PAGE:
void glNewList (GLuint list, GLenum mode);

Specifies the start of a display list. OpenGL routines that are called subsequently (until glEndList() is called to end the display list) are stored in a display list, except for a few restricted OpenGL routines that can't be stored. (Those restricted routines are executed immediately, during the creation of the display list.) list is a nonzero positive integer that uniquely identifies the display list. The possible values for mode are GL_COMPILE and GL_COMPILE_AND_EXECUTE. Use GL_COMPILE if you don't want the OpenGL commands executed as they're placed in the display list; to cause the commands to be executed immediately as well as placed in the display list for later use, specify GL_COMPILE_AND_EXECUTE.

void glEndList (void);

Marks the end of a display list.

When a display list is created it is stored with the current OpenGL context. Thus, when the context is destroyed, the display list is also destroyed. Some windowing systems allow multiple contexts to share display lists. In this case, the display list is destroyed when the last context in the share group is destroyed.

What's Stored in a Display List

When you're building a display list, only the values for expressions are stored in the list. If values in an array are subsequently changed, the display-list values don't change. In the following code fragment, the display list contains a command to set the current RGBA color to black (0.0, 0.0, 0.0). The subsequent change of the value of the color_vector array to red (1.0, 0.0, 0.0) has no effect on the display list because the display list contains the values that were in effect when it was created.

GLfloat color_vector[3] = {0.0, 0.0, 0.0};
glNewList(1, GL_COMPILE);
color_vector[0] = 1.0;

Not all OpenGL commands can be stored and executed from within a display list. For example, commands that set client state and commands that retrieve state values aren't stored in a display list. (Many of these commands are easily identifiable because they return values in parameters passed by reference or return a value directly.) If these commands are called when making a display list, they're executed immediately.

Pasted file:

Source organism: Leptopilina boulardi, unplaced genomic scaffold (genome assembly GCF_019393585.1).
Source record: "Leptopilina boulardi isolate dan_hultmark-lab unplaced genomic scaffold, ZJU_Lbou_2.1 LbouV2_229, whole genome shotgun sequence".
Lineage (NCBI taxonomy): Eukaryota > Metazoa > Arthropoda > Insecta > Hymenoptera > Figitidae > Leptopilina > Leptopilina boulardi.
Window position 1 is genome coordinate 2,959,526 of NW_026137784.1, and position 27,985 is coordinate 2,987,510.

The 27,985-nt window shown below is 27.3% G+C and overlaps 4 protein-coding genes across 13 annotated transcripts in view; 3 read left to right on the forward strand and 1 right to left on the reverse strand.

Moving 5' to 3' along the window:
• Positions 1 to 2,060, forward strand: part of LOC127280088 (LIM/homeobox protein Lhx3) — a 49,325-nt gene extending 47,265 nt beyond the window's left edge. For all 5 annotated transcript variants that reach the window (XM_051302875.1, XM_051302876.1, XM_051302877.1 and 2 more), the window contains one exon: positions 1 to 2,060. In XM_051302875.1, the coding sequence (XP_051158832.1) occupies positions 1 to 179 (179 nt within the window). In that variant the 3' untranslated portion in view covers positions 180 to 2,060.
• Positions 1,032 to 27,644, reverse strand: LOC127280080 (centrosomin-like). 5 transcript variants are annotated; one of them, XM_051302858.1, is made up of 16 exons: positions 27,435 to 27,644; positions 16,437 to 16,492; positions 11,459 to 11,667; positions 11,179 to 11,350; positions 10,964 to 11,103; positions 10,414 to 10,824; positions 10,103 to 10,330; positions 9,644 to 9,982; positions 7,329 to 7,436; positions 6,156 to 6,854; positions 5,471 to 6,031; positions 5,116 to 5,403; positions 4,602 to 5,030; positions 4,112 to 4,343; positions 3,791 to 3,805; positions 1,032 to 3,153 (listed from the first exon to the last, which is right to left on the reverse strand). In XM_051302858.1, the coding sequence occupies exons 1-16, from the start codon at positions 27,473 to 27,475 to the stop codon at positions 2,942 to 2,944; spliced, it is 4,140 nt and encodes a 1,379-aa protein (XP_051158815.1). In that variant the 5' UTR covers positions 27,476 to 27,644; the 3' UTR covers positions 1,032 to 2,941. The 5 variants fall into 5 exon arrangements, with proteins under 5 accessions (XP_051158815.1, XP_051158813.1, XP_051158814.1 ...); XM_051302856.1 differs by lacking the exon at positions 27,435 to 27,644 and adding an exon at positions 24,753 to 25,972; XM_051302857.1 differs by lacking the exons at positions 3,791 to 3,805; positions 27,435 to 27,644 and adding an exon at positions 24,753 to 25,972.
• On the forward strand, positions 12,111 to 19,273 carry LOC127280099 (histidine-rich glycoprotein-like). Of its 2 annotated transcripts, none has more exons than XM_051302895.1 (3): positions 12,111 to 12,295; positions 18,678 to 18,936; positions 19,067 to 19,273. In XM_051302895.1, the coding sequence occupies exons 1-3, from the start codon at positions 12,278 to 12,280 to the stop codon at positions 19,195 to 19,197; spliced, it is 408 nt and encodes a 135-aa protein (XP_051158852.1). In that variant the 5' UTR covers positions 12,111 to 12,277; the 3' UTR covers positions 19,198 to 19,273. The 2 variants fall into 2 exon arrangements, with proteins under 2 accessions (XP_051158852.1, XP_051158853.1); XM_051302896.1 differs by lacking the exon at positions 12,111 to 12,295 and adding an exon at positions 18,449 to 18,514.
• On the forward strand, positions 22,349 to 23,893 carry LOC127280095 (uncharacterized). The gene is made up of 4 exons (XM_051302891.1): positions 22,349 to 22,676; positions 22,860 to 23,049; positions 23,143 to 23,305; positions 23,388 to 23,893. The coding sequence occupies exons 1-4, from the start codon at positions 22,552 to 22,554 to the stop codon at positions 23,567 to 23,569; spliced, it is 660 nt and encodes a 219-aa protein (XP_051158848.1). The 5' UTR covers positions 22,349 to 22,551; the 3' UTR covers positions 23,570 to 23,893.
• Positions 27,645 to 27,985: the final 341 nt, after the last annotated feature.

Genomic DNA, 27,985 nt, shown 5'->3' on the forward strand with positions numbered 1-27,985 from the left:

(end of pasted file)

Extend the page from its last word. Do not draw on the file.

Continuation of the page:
Here are the OpenGL commands that aren't stored in a display list (also, note that glNewList() generates an error if it's called while you're creating a display list). Some of these commands haven't been described yet; you can look in the index to see where they're discussed.






















To understand more clearly why these commands can't be stored in a display list, remember that when you're using OpenGL across a network, the client may be on one machine and the server on another. After a display list is created, it resides with the server, so the server can't rely on the client for any information related to the display list. If querying commands, such as glGet*() or glIs*(), were allowed in a display list, the calling program would be surprised at random times by data returned over the network. Without parsing the display list as it was sent, the calling program wouldn't know where to put the data. Thus, any command that returns a value can't be stored in a display list. In addition, commands that change client state, such as glPixelStore(), glSelectBuffer(), and the commands to define vertex arrays, can't be stored in a display list.

The operation of some OpenGL commands depends upon client state. For example, the vertex array specification routines (such as glVertexPointer()glColorPointer(), and glInterleavedArrays()) set client state pointers and cannot be stored in a display list. glArrayElement(), glDrawArrays(), and glDrawElements() send data to the server state to construct primitives from elements in the enabled arrays, so these operations can be stored in a display list. (See "Vertex Arrays" in Chapter 2.) The vertex array data stored in this display list is obtained by dereferencing data from the pointers, not by storing the pointers themselves. Therefore, subsequent changes to the data in the vertex arrays will not affect the definition of the primitive in the display list.